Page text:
Le Plaisir d’offrir

What to offer a French host or hostess. Say it with… what?????

There are so many préjugés (preconceptions) about etiquette in France, and it can actually be quite stressful worrying and wondering if we are ‘doing the right thing’ in a foreign county.Le plaisir d'offrir

So what should we take if we are invited ‘chez nos amis français’ for drinks, lunch or dinner? We don’t want to be seen as mean by taking too little, to offend by taking the wrong thing, or upset by going OTT

‘En famille’ or with close friends, many French agree in advance on taking dessert.

Champagne is always welcome anywhere – but pul-eeze – it must be the real thing!

Personally, I always take a bottle of wine, but it was recently pointed out to me that this could imply (only to the paranoid, I suspect) that my host doesn’t know his wines or hasn’t planned ahead by picking out the right ones. Quelle insulte! “And of course” my informant added “If you are going to take wine, it must be exceptional quality, and thoughtfully chosen”

Le Plaisir d’offrirWell, that’s me out – I choose wine by its colour!

So what about flowers? Surely there can be nothing offensive about offering a colourful bouquet of flowers to a kind hostess?

Well, flowers are a delightful gift but of course, you must never take chrysanthemums, as they are for the dead, …..or carnations, which the French believe bring bad luck…. or red roses which you should only give to lovers….. or yellow roses which have something to do with adultery and jealousy……

Fortunately most of our French friends are no more aware of French etiquette than we are, and are happy to see us, whether we come bearing appropriate gifts or not.

Here’s what the French have to say.

Annie, Les Chartreuses

Je trouve normale d’emmener quelque chose. C’est un geste de remerciement et de savoir vivre. Si c’est quelqu’un que je ne connais pas bien, j’emmène des fleurs. C’est le geste qui compte mais j’aime emmener un cadeau de qualité quand même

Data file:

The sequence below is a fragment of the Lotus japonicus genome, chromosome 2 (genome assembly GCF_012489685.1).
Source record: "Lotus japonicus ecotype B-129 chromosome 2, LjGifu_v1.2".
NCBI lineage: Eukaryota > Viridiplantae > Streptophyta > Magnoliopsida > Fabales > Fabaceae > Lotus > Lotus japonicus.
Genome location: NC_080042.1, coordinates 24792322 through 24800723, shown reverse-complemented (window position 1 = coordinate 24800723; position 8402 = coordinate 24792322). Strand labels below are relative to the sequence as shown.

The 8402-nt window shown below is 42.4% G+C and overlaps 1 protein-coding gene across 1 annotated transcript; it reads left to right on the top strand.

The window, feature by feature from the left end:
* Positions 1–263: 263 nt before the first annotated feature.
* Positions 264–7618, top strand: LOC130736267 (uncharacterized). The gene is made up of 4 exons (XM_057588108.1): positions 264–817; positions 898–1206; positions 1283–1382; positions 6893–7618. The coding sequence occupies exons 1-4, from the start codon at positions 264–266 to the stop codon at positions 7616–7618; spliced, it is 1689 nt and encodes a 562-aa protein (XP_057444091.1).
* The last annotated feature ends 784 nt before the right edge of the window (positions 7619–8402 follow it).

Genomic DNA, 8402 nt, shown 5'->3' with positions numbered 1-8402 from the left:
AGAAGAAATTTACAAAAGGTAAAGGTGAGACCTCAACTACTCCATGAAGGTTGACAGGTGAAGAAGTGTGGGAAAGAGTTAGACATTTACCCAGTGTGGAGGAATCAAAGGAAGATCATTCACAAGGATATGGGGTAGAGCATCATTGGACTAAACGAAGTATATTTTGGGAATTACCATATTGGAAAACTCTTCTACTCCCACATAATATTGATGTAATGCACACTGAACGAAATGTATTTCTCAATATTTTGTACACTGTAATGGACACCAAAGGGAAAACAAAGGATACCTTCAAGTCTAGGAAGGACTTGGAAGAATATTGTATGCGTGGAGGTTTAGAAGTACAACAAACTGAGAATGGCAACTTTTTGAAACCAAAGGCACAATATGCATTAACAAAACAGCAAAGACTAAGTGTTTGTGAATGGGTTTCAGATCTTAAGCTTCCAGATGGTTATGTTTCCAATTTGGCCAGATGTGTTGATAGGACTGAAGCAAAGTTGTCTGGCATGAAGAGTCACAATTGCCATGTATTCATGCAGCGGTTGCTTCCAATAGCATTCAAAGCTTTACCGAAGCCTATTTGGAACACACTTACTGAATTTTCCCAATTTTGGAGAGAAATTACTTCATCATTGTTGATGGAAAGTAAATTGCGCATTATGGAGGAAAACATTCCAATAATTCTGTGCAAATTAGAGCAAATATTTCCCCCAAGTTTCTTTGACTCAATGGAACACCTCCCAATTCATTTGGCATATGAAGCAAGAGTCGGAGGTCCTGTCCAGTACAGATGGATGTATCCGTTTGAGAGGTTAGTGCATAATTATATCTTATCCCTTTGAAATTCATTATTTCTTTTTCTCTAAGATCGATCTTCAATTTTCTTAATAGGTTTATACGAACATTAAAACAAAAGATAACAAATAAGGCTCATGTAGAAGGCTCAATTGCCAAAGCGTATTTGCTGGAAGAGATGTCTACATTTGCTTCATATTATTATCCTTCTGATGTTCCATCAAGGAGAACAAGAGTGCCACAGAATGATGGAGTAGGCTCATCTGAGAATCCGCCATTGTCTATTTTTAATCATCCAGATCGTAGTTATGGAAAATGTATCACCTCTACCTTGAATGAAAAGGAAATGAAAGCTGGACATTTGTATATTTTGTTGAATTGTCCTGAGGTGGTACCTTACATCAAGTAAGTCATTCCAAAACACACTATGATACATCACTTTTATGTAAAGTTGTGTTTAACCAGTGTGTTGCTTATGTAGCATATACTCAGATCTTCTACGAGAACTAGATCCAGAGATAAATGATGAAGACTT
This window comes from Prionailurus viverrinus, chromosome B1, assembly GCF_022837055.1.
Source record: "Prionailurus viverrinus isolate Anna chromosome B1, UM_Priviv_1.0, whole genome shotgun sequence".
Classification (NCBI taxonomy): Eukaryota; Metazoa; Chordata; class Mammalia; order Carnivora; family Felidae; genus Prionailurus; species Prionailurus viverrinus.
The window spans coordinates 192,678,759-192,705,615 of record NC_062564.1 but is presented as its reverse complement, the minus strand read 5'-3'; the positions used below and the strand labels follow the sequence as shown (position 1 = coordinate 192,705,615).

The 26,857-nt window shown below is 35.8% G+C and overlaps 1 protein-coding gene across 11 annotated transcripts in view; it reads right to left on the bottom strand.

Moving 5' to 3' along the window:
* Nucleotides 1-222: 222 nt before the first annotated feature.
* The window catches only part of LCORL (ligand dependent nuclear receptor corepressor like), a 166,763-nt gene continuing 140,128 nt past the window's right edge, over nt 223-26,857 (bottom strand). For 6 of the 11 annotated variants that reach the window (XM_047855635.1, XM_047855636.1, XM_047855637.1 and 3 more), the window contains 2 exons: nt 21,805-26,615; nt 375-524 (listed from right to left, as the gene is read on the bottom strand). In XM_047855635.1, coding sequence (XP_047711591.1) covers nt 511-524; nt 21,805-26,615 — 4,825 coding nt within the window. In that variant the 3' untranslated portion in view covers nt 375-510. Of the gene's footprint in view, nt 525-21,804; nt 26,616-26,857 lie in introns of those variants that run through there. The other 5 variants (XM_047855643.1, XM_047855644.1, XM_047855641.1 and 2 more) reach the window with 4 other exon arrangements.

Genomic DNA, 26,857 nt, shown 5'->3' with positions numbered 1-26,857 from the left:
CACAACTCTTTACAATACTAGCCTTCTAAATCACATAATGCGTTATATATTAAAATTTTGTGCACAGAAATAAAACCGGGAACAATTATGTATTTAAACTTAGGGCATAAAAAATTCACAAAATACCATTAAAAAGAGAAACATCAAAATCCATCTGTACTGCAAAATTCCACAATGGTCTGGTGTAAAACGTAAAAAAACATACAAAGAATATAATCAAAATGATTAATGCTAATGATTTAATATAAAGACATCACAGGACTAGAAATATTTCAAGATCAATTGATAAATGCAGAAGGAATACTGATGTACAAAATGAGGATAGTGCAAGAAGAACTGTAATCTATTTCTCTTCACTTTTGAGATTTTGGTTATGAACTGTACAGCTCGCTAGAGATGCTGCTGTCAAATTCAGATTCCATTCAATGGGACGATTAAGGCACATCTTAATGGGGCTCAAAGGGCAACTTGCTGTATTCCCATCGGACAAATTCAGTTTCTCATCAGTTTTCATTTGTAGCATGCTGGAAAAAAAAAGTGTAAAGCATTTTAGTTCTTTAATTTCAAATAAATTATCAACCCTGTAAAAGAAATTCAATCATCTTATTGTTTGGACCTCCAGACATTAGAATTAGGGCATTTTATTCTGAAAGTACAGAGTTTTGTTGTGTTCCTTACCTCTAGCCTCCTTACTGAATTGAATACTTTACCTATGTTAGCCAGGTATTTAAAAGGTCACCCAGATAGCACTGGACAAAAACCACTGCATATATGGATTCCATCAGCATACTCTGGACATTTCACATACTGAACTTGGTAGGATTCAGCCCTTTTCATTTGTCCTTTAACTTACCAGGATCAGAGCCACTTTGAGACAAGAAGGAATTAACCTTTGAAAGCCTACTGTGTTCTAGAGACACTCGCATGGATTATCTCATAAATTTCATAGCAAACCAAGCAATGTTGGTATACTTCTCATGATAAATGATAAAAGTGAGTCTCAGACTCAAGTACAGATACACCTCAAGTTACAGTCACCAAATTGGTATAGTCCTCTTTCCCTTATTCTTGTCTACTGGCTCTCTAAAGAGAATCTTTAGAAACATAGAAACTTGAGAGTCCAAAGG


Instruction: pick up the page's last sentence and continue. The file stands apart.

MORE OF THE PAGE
Philippe, Saint Cyprien

Moi, j’ai vécu longtemps en Angleterre donc je ne suis pas typiquement français – je suis plutôt ‘Franglais’, mais que ce soit en Angleterre ou en France, j’aime bien partager une bonne bouteille avec de bons amis. Par contre, si le repas n’est pas bon, je reprends ma bouteille et je rentre chez moi! (Je plaisante!!)

Michèle, Bolquère

J’emmène une bouteille de champagne et des fleurs. C’est une façon de vivre, c’est sympa. Il ne faut pas emmener du pipi de chat, c’est-à-dire, un mauvais pinard.

Useful vocab

emmener – to take (something)
geste – gesture
remerciement – thanks
savoir vivre – good manners
quand même – all the same
j’ai vécu longtemps – I lived for a long time
plutôt – more like
que ce soit – be it…
partager – share
Par contre – on the other hand
je reprends – I take back
je plaisante – I’m joking
façon de vivre – way of life
pipi de chat – cat pee (tasteless)
pinard – plonk




  1. If you know the hosts well, you’ll know what they expect. Offering a previously agreed dessert is usually welcome. A jar of home-made jam is usually well received, but something else with it, say a small packet of chocolates from a chocolatier.
    If you don’t know what to take and you know friends of the hosts, ask ’em what they suggest.

  2. Truffles maisons. Ha Ha. Read my sorrowful account of offering Marrons Glacés
    maison to my ex- daughter-in-law. I sent her a box of 20. – three months later I discovered the self-same box containing 19 and a half Marrons Glacés….

  3. I love the part about taking back the wine if the dinner is not good! Hilarious…
    I have found that flowers sometimes throw the hostess into a quandary when he or she has already placed flowers in the house for the event, so we sometimes take wine, saying that it is NOT for the event, but to drink together later. Now I take truffles maison and they seem to work, haha.

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